Brian BrockBrian Brock is Professor of Moral and Practical Theology at the University of Aberdeen. He is the author of Singing the Ethos of God: On the Place of Christian Ethics in Scripture (2007) and Christian Ethics in a Technological Age (2010), and editor of Theology, Disability and the New Genetics: Why Science Needs the Church (2007) and Disability in the Christian Tradition: A Reader (2012), both with John Swinton.
Interviewed by Amy Erickson
Amy Erickson: Both of you are systematic and moral theologians. How come you have turned to writing a biblical commentary, and how did it feel to be working outside of your usual habitat, so to speak?
It felt absolutely great. In fact, I don't remember I have ever had so much joy working on a project. In the end most of what made the process so satisfying came from constantly being pushed out of our normal academic comfort zone. There is a sense of intellectual adventure that comes with the challenge of having to find one's feet in unknown territory. The mental and practical preparation necessary for writing a commentary is very different than what is demanded by a monograph or scholarly article. What we found liberating about doing theology in a different literary genre is the way it pushed us not only out of the routine working patterns in our normal area but also made us take a step back from the tried and tested intellectual approaches we have found to work well enough to be repeated over and over again.
At the same time we were also surprised at the extent to which working directly on a biblical text felt like a homecoming. We really shouldn't have been surprised by this because, historically speaking, the attempt to try to understand Scripture for oneself and then help others to see what you have seen is the very impulse that gave birth to the intellectual praxis we call theology. There is no doubt that we had both been usefully prepared for this task in long having been convinced that Christian ethics, if it is going to be genuinely theological, has to be rooted in biblical inquiry. No matter how novel or "unprecedented" it may appear, every subject we think about in theology demands a fresh look at the biblical tradition in order to be understood more fully and truthfully. We discovered again that when we take ideas and dilemmas we feel to be novel to Scripture, what we discover anew that it is Scripture that is always new and fresh.
AE: What made you chose 1 Corinthians?
The suggestion initially came from a publisher, but the fact that the letter is so rich in discussions of concrete moral problems made the invitation immediately attractive. What we discovered not long after is that this was also a real temptation--to read Paul too instantaneously as a "fellow ethicist". We only discovered this as a temptation when it became clear that if we were really to get to grips with Paul's approach to the moral questions he discusses, we were going to have to dig deep into the doctrinal convictions and discourses that undergird his explicit moral exhortations and arguments. We often found that it was only when we resisted moralizing modes of interpreting Paul that a window swung open to a different, more exciting and ultimately more truthful understanding of what he has to say.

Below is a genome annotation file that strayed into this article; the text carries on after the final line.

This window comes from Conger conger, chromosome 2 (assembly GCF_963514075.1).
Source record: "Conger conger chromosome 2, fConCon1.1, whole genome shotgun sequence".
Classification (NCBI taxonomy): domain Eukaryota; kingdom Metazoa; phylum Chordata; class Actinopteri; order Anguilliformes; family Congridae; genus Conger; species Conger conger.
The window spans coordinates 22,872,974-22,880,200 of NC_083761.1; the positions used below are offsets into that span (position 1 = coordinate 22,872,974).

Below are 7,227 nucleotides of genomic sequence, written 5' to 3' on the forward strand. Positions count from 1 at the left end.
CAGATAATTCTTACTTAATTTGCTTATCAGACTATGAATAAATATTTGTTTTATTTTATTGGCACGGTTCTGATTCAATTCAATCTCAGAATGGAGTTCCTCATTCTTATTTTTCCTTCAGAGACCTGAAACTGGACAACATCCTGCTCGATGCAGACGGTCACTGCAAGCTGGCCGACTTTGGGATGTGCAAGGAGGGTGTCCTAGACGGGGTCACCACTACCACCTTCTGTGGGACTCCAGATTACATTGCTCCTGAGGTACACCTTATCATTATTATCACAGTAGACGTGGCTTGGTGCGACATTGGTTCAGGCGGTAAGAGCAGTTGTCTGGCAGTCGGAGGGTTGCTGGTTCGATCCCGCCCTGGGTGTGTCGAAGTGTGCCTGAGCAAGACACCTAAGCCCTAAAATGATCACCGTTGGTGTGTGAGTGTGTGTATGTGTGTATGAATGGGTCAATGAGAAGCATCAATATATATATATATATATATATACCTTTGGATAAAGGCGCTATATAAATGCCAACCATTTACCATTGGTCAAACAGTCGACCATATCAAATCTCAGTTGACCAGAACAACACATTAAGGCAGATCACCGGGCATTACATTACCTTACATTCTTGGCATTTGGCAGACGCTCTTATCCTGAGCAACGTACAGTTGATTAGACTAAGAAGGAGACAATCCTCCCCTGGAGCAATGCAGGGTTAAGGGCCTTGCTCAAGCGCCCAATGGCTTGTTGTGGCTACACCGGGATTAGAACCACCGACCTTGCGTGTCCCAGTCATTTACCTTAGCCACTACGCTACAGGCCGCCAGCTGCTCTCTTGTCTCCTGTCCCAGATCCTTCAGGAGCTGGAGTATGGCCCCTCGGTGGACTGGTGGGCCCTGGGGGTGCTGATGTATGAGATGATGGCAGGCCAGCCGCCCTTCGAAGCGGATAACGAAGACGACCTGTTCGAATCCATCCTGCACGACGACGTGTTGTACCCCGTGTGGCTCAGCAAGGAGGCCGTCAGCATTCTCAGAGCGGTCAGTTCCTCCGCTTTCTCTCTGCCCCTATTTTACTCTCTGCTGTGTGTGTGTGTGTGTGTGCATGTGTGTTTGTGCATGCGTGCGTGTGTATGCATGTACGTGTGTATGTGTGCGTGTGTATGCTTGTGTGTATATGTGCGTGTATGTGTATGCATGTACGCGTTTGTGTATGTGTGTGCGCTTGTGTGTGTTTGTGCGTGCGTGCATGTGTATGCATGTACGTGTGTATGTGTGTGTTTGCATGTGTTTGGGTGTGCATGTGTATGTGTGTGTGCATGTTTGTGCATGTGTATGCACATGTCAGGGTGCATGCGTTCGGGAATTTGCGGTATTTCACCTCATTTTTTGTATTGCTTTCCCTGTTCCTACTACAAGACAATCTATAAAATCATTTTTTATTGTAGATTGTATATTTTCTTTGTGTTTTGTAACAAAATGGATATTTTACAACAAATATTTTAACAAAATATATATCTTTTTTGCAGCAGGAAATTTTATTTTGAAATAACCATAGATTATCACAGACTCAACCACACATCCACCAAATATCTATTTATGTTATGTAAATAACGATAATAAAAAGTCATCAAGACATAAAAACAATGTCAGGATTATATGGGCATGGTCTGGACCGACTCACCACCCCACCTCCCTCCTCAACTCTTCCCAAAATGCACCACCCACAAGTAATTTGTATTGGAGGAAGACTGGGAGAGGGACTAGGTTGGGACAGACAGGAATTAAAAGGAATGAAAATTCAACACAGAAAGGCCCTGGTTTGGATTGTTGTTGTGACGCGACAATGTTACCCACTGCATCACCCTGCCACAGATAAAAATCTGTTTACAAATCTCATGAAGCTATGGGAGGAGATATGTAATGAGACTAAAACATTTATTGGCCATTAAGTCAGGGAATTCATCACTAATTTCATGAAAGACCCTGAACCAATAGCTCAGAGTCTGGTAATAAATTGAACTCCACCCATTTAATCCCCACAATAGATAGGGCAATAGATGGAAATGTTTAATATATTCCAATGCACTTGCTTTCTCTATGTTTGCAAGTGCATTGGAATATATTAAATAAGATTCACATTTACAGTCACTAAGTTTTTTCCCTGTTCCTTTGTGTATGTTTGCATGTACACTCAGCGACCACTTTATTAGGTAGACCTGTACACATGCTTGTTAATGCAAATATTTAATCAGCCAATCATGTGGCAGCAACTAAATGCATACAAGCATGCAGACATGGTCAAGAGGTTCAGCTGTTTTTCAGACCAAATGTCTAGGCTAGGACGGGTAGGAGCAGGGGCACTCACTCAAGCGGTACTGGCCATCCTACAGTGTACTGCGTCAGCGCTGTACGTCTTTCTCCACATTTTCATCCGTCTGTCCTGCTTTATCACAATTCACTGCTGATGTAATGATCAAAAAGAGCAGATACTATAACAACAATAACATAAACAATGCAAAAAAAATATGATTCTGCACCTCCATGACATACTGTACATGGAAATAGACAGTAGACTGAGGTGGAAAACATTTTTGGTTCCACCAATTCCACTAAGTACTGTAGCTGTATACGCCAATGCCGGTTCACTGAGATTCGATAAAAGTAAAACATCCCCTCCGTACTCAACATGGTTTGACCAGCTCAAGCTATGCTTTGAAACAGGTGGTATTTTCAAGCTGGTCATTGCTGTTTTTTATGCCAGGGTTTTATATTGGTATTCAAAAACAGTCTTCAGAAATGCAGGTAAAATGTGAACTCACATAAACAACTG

What was illuminating about this process is that through it we made the unexpected discovery that the letter is organized by an unexpectedly deep theological unity. Despite the fact that biblical scholars consider the letter to be largely free of textual emendation and genuinely Pauline, it is nevertheless in practice almost always read in a manner that firewalls the doctrinal and moral passages in the letter off from one another. We discovered that the letter really is not made up of separate discussions of ethical problems and worship practices that are set within some theological prefatory remarks. It is an integrated theological investigation of all these problematics at the same time. Attempting to understand Paul's moral exhortations, we were continually being drawn more deeply into his theological vision of the whole of creation and the salvation economy--which exposed the superficiality of the very common practice of dividing the book up into parts devoted to decorum in worship, sexual ethics, and a theology of love.
AE: Another unusual aspect of this book is that it is co-authored. How did you make this work for you?
We ended up developing a nice working routine, which we describe in more detail in the introduction to Malady. We wrote the text line by line sitting together at the same desk. It ended up being those hours and hours of conversation around the text that sustained our energy for what turned out to be a pretty monumental project. We usually met twice a year, at each meeting typically managing to draft up a prose version of the commentary on one chapter of Corinthians. Afterward we each separately went over this prose draft multiple times, but the beating heart of the project remained the hours spent sitting with the text, with the Greek text and several translations spread out around us. We really came to look forward to those meetings a great deal.
AE: Did you feel that the differences between your respective cultural and ecclesial upbringings, one as a German Lutheran and the other as an American from a missionary church background, shaped the way you were approaching the biblical material?
Absolutely. Realizing how deeply these differences affected our respective perspectives was one of the surprise realizations that came to us on route. At the most superficial level, these differences in cultural and ecclesial background forced us to articulate ourselves in ways that took into account a wider and more diverse audience. Readers will no doubt notice how often passages in the commentary address questions that are most lively in the North American context while others are more pressing for European Christians. At a deeper level it then began to become clear how these geographical and cultural differences were often linked directly to sensibilities we had inherited from noticeably different ecclesial traditions. By coming face to face with these different sensibilities we were learning to speak to each other not only as individuals but also as representatives of different church traditions.